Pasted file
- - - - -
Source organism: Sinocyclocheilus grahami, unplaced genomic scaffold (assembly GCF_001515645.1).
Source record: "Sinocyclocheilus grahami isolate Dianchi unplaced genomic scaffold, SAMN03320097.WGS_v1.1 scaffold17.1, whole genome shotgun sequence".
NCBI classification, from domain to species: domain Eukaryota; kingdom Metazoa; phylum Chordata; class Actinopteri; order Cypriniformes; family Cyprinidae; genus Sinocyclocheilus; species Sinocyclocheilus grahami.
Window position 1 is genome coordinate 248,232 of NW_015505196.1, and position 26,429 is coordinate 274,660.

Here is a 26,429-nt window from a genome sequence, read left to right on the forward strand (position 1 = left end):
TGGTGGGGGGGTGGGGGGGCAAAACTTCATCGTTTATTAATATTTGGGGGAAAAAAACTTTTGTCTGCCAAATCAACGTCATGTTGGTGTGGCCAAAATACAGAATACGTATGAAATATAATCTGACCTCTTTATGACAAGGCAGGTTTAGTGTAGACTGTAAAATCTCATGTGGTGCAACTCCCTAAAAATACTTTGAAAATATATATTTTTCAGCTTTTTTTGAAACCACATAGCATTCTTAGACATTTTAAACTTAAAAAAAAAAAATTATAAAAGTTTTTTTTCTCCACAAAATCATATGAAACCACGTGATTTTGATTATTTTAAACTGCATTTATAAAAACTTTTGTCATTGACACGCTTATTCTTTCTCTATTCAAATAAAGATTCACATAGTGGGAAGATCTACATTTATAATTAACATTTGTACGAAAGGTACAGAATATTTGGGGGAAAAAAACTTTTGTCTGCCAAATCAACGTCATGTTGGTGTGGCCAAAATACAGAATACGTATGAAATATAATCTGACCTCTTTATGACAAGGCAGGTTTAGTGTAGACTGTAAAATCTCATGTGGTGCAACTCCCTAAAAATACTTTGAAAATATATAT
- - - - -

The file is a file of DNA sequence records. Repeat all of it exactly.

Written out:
Source organism: Sinocyclocheilus grahami, unplaced genomic scaffold (assembly GCF_001515645.1).
Source record: "Sinocyclocheilus grahami isolate Dianchi unplaced genomic scaffold, SAMN03320097.WGS_v1.1 scaffold17.1, whole genome shotgun sequence".
NCBI classification, from domain to species: domain Eukaryota; kingdom Metazoa; phylum Chordata; class Actinopteri; order Cypriniformes; family Cyprinidae; genus Sinocyclocheilus; species Sinocyclocheilus grahami.
Window position 1 is genome coordinate 248,232 of NW_015505196.1, and position 26,429 is coordinate 274,660.

Here is a 26,429-nt window from a genome sequence, read left to right on the forward strand (position 1 = left end):
TGGTGGGGGGGTGGGGGGGCAAAACTTCATCGTTTATTAATATTTGGGGGAAAAAAACTTTTGTCTGCCAAATCAACGTCATGTTGGTGTGGCCAAAATACAGAATACGTATGAAATATAATCTGACCTCTTTATGACAAGGCAGGTTTAGTGTAGACTGTAAAATCTCATGTGGTGCAACTCCCTAAAAATACTTTGAAAATATATATTTTTCAGCTTTTTTTGAAACCACATAGCATTCTTAGACATTTTAAACTTAAAAAAAAAAAATTATAAAAGTTTTTTTTCTCCACAAAATCATATGAAACCACGTGATTTTGATTATTTTAAACTGCATTTATAAAAACTTTTGTCATTGACACGCTTATTCTTTCTCTATTCAAATAAAGATTCACATAGTGGGAAGATCTACATTTATAATTAACATTTGTACGAAAGGTACAGAATATTTGGGGGAAAAAAACTTTTGTCTGCCAAATCAACGTCATGTTGGTGTGGCCAAAATACAGAATACGTATGAAATATAATCTGACCTCTTTATGACAAGGCAGGTTTAGTGTAGACTGTAAAATCTCATGTGGTGCAACTCCCTAAAAATACTTTGAAAATATATAT